The Dow Jones Industrial Average (^DJI) fell 267 points on Thursday as any doubts about whether or not the market is in the middle of a full-blown correction were put to rest. Investors who got lured into stocks during yesterday’s rally were quickly flushed. Only the closing bell could stop the losses but not before the S&P 500 (^GSPC) had been hit for a 2% loss and the Nasdaq dropped another 3%.
As Aaron Task and I discuss in the attached clip, the selling was particularly bad in some of the biotech and social media stocks that were market leaders as recently as last month. Facebook (FB) gave back almost all of the 7% gain it posted on Wednesday and the iShares biotech ETF (IBB) got crushed to the tune of 6%.
More concerning to professional investors was pronounced weakness in the blue chip stocks that had been serving as safe harbors for more conservative investors. The Dow and S&P 500 were at record highs as recently as Friday morning’s opening bell. From that moment on every rally attempt has been met by aggressive selling from institutional investors and Main Street shareholders alike.
Since Friday’s open, blue chip bank stocks and tech stalwart Microsoft (MSFT) have dropped 4%. The Dow Jones Transportation Index has been hit for 3% and the Consumer Discretionary Sector ETF (XLY) has been hit for about 4%.
Not finding safety in stocks, investors have been putting money into gold and the iShares two-year bond ETF (TLT) both of which have tacked on between 1 and 2%.
Crowded IPOs and Animal Spirits
The financial media will spend the next 18 hours trying to explain these drops but they’re just guessing. Headwinds like a strong Yen, weak economic data in China and the United States’ own troubled economy have been present for the last year, at least. The truth is this sell-off has been a long time in coming and has finally arrived. The same animal spirits that have been driving stocks higher for months are now turning investors into slightly panicked sellers.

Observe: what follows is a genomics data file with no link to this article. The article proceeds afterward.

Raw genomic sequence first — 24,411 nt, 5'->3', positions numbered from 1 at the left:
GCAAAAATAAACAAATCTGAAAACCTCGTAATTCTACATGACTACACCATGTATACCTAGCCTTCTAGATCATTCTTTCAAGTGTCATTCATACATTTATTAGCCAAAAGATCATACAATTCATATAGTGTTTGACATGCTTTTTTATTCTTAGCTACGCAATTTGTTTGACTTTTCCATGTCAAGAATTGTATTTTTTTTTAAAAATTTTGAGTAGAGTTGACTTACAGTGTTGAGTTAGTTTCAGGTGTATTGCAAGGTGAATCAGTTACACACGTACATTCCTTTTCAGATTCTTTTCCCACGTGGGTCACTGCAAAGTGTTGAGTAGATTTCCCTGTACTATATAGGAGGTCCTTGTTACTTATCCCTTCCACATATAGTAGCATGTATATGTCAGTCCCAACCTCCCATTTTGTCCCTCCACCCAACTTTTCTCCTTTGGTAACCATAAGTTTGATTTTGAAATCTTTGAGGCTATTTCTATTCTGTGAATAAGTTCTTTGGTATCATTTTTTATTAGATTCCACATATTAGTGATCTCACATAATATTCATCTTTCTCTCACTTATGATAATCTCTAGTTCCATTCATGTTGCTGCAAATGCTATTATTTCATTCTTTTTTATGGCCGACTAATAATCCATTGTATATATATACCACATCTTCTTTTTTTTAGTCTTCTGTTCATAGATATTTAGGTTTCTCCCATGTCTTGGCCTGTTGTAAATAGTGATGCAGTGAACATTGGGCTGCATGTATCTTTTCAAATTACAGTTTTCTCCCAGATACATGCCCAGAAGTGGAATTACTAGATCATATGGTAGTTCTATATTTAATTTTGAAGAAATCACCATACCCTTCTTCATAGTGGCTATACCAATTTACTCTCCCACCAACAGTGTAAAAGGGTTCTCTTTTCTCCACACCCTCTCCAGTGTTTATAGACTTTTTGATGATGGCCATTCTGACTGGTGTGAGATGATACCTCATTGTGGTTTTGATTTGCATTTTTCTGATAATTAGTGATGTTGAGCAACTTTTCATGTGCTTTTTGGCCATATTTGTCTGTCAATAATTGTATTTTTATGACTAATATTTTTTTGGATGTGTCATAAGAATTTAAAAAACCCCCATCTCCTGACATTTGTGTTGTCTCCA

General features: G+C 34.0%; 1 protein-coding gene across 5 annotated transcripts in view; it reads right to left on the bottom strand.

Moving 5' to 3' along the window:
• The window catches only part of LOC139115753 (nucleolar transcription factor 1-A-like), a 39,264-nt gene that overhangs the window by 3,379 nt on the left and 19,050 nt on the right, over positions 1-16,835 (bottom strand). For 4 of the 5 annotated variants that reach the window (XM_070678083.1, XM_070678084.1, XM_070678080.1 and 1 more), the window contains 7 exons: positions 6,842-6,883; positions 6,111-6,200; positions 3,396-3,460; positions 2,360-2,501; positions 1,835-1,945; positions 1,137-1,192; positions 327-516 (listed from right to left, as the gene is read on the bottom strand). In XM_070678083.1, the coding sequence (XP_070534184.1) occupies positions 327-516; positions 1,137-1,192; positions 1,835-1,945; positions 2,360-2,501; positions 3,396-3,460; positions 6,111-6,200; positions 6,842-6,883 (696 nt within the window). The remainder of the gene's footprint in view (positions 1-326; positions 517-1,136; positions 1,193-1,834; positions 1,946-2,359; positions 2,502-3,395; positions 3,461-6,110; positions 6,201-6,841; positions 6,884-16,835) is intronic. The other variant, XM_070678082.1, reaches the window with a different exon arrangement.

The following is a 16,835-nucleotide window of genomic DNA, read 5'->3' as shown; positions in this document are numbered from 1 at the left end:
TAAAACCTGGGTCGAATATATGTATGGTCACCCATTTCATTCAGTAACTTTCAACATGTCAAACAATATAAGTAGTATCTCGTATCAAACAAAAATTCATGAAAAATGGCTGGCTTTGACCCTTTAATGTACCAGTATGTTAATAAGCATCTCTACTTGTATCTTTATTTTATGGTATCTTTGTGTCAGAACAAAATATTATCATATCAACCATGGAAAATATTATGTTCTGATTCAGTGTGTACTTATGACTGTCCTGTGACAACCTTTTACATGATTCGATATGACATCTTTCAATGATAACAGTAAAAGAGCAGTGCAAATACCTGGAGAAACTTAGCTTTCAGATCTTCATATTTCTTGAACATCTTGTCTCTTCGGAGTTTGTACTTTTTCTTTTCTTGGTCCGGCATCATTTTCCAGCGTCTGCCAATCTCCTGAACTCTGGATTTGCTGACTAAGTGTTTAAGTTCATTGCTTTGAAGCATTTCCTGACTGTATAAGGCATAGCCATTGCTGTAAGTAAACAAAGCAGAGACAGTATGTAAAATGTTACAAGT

Not that the pain is so bad. The Nasdaq is down more than 7% but the S&P blue chip index has dropped less than 4% from its highs. Sitting at about 1,840 now, the S&P would have to fall another 100 points before it got the levels it hit during the sell-off that ended in early February. Stocks would have to drop more than 300 points, all the way to 1,517 for this selling to qualify as an official Bear Market.
Adding to the pessimism is the willingness of investment banks to keep forcing Initial Public Offerings into the market. Today it was Ally Financial (ALLY) which was sold to the public at the bottom of its pricing range and promptly fell another 4% during active trading. It’s probably no coincidence that shares of quintessentially “hot money” IPO Grubhub (GRUB) (a food ordering and delivery dot-com) went public to much fanfare on Monday morning. The dancing foodstuff mascots that rang the bell on the NYSE marked the exact top for stocks.
Shares of Grubhub fell 13% today.
For now this just looks like a run of the mill correction triggered by far too many IPOs and an increasingly skeptical investing public. This too shall pass, but investors looking for quick resolution should brace themselves for disappointment.
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